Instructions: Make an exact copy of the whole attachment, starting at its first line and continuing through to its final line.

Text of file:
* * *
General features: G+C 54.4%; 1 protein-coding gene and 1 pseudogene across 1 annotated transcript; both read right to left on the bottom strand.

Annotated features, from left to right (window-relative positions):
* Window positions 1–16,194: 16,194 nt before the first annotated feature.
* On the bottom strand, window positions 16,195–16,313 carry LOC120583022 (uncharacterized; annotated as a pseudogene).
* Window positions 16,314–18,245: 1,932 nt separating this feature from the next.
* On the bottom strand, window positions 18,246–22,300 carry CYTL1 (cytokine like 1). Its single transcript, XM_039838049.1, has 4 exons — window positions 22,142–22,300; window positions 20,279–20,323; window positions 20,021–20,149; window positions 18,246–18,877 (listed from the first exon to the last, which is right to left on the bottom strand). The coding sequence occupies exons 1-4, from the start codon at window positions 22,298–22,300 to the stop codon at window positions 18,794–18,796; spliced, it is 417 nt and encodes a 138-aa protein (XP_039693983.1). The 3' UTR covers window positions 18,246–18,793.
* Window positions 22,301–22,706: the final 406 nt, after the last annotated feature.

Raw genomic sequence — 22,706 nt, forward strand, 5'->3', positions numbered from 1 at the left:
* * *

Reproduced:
General features: G+C 54.4%; 1 protein-coding gene and 1 pseudogene across 1 annotated transcript; both read right to left on the bottom strand.

Annotated features, from left to right (window-relative positions):
* Window positions 1–16,194: 16,194 nt before the first annotated feature.
* On the bottom strand, window positions 16,195–16,313 carry LOC120583022 (uncharacterized; annotated as a pseudogene).
* Window positions 16,314–18,245: 1,932 nt separating this feature from the next.
* On the bottom strand, window positions 18,246–22,300 carry CYTL1 (cytokine like 1). Its single transcript, XM_039838049.1, has 4 exons — window positions 22,142–22,300; window positions 20,279–20,323; window positions 20,021–20,149; window positions 18,246–18,877 (listed from the first exon to the last, which is right to left on the bottom strand). The coding sequence occupies exons 1-4, from the start codon at window positions 22,298–22,300 to the stop codon at window positions 18,794–18,796; spliced, it is 417 nt and encodes a 138-aa protein (XP_039693983.1). The 3' UTR covers window positions 18,246–18,793.
* Window positions 22,301–22,706: the final 406 nt, after the last annotated feature.

Raw genomic sequence — 22,706 nt, forward strand, 5'->3', positions numbered from 1 at the left: